The evening is a sort of annotated autobiography of Aleichem, with Bikel taking us through the travails of the great Yiddish writer, best known for his warmly wry Tevye stories. Bikel also includes some amusing business about fellow humorist Mark Twain and their chosen pen names. (Aleichem was actually born Sholom Rabinovich.)
But the main topic of the show is loss: loss of friends, loss of family, loss of tradition, and loss of culture. These issues are worth exploring, to be sure, but Bikel is giving us a rather solemn eulogy. (It doesn't help his cause that his Tevye sequence is the evening's most depressing.)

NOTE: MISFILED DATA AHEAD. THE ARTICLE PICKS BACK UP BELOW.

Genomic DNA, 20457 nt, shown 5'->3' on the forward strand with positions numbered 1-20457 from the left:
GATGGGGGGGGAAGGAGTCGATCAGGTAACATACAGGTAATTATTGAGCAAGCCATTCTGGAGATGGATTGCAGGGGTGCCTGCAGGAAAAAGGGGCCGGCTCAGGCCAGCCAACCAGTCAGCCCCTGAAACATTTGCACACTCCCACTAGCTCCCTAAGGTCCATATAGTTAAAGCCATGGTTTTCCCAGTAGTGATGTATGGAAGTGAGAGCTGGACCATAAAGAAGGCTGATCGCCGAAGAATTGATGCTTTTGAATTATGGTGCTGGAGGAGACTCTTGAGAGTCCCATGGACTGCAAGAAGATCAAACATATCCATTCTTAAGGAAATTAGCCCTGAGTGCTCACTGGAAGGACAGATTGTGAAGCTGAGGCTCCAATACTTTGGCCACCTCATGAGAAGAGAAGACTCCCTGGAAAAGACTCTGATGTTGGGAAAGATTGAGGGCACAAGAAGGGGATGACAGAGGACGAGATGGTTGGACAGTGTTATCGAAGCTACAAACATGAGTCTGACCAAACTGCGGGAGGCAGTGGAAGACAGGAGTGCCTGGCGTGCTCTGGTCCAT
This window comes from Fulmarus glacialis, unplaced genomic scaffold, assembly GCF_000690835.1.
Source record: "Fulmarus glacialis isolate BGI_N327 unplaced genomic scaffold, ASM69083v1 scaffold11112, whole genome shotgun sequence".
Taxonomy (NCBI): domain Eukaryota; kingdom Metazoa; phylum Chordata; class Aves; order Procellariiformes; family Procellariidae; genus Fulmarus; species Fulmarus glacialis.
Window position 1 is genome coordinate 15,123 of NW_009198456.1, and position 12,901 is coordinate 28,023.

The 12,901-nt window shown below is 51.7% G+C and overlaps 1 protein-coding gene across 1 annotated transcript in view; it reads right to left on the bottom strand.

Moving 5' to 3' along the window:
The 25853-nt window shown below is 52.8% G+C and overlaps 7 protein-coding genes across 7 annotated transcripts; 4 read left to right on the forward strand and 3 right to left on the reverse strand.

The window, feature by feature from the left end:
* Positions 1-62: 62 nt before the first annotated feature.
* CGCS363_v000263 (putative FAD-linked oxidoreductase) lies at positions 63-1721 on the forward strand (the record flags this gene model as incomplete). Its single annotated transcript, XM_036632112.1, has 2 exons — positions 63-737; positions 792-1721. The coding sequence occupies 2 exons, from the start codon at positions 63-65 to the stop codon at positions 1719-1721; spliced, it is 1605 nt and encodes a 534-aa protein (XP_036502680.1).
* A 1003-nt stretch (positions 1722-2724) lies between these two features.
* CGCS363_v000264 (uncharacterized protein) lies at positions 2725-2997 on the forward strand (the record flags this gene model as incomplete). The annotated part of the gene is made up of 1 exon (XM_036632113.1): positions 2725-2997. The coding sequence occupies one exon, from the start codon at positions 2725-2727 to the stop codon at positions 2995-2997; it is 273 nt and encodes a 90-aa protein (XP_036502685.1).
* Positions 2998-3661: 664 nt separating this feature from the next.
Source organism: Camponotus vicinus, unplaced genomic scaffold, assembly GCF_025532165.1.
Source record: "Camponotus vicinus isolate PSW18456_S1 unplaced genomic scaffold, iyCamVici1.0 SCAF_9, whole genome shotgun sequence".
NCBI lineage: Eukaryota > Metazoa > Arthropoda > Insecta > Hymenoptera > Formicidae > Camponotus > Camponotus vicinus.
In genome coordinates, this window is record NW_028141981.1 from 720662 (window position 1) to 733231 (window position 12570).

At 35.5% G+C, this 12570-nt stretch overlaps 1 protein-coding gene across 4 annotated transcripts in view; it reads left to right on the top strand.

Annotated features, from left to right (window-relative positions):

Still, Bikel isn't exactly chopped liver. The actor, who was the original Captain Von Trapp in The Sound of Music (and, of course, a frequent Tevye), remains in strong voice. When he trots out the venerable "Oyfn Pripetchek," it's a joy to hear the audience turn it into an unprompted singalong. In fact, Folksbiene's audience seemed enthralled with Bikel's weary journey.
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